Social Finance is a not-for-profit organisation set up in 2007 to help build a social investment market in the UK. Social Finance brings together individuals with substantial expertise in finance, strategy consultancy and the social sector to drive innovative, sustainable and scalable investment propositions. The team combines a deep understanding of social issues with expertise in financial modelling, business case development and investment structuring.
Triodos is the leading sustainable bank with £8 billion under management and more than 355,000 customers across Europe. Triodos’ mission is to make money work for positive, social, environmental and cultural change.
Triodos Corporate Finance has raised over £60m in the last 3 years for 12 different clients ranging from large charities to early stage social enterprises. Triodos’ investment readiness service includes:
1. What are the criteria for raising finance through Retail Charity Bonds?
2. What can the money be used to fund?
3. Where can I get some advice?
4. What are the costs of raising finance through a retail charity bond?
5. Who determines the appropriate terms of the bond?
6. How can we be certain of raising the amount of money we need?
7. How is our application assessed?
8. How long does the whole fundraising process take?
The minimum eligibility criteria include:
Organisations seeking to borrow must be charities in the United Kingdom which are registered with the Charity Commission of England and Wales or the OSCR in Scotland or the Charity Commission for Northern Ireland (or any replacement bodies fulfilling the role of those regulators) or with exempt charity status.
Investors in the bonds are relying on the charity for payments of interest every six months and repayment of their investment on maturity, in each case in full and on the due date for payment. Charities must therefore be able to demonstrate firm cashflows from dependable sources that are resilient to economic downturns and sufficient to service the proposed debt. Income should principally be generated by the charity’s activities rather than coming from voluntary sources.
Charities must be able to demonstrate a track record of delivering positive social impact. They do not need to commit to using the funds for a specific project, but will be required to give an annual impact report to investors.
Finance raised via retail charity bonds may typically be used to fund capital assets, investment in facilities or to finance existing assets more efficiently. It is not for day-to-day operations or investment in fundraising activities.
The initial application fee is £5,000. This is a non-refundable contribution towards the costs of commissioning independent due diligence. The balance of the issue costs will be deducted from the funds raised and may be between 1.5% and 2% depending upon the amount raised.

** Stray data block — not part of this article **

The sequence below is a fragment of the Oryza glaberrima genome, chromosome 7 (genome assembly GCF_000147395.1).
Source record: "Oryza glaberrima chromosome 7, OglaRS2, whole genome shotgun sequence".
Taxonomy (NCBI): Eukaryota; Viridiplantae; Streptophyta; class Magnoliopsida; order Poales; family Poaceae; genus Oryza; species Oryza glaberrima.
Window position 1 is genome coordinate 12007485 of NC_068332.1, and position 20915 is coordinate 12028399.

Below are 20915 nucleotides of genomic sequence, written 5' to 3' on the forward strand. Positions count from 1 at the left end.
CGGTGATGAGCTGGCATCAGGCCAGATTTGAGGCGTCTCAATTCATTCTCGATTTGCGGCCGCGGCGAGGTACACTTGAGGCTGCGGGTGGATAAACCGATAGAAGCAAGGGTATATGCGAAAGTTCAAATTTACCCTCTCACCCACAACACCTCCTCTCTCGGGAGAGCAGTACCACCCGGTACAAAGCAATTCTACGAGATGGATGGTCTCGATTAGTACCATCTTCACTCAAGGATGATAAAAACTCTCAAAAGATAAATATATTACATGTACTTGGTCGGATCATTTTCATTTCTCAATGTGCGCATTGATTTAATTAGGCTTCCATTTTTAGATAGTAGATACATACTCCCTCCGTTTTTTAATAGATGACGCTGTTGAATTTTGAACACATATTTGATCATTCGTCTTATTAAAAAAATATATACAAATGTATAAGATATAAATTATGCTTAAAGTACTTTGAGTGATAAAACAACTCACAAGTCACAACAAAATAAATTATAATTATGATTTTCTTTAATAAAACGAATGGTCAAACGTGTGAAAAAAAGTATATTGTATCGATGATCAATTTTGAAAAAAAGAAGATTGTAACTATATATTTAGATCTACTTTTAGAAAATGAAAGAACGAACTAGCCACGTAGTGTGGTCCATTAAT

The borrower will also pay an annual fee during the term of the bonds of 0.1% plus trustee and paying agent fees. A detailed breakdown of costs and expenses can be provided on request.
Peel Hunt as the bond arranger will assess the appropriate covenants, term and interest rate, based on, amongst other things, the particular circumstances of each borrower, market conditions and distributor feedback. They will agree these with the directors of Retail Charity Bonds plc and with the charity before an offer is launched.
The bonds will be distributed on a ‘best efforts’ basis, which means that there is no guarantee of raising the full amount of money required. There is however a substantial market for retail bonds, with over £5 billion raised through the Order book for Retail Bonds since its launch in 2010. Previous Retail Charity Bonds have all seen strong demand and closed early.
An independent consultant will carry out due diligence on your application. The consultant will meet with your senior management team and will, amongst other things, talk through your past financial performance and your forecasts, seek to understand your business model and strategy, and identify risks and what you are doing to manage them.
A due diligence report will then be provided to the Review Committee of Retail Charity Bonds plc, who will make a recommendation to the Board whether or not to accept the charity’s application.
The typical time from application to receipt of funds is around 3 months. The timetable will depend on how quickly you and your lawyers are able to provide information as required, and may also depend on the timings of other Retail Charity Bond issues.
If you need investment readiness support to develop your business model and borrowing proposition, or want advice on the different options for raising debt finance and the appropriateness of the Retail Charity Bonds platform, you could contact one of the support providers listed here.
If you have any further questions that are not answered above, please contact Allia Impact Finance at firstname.lastname@example.org.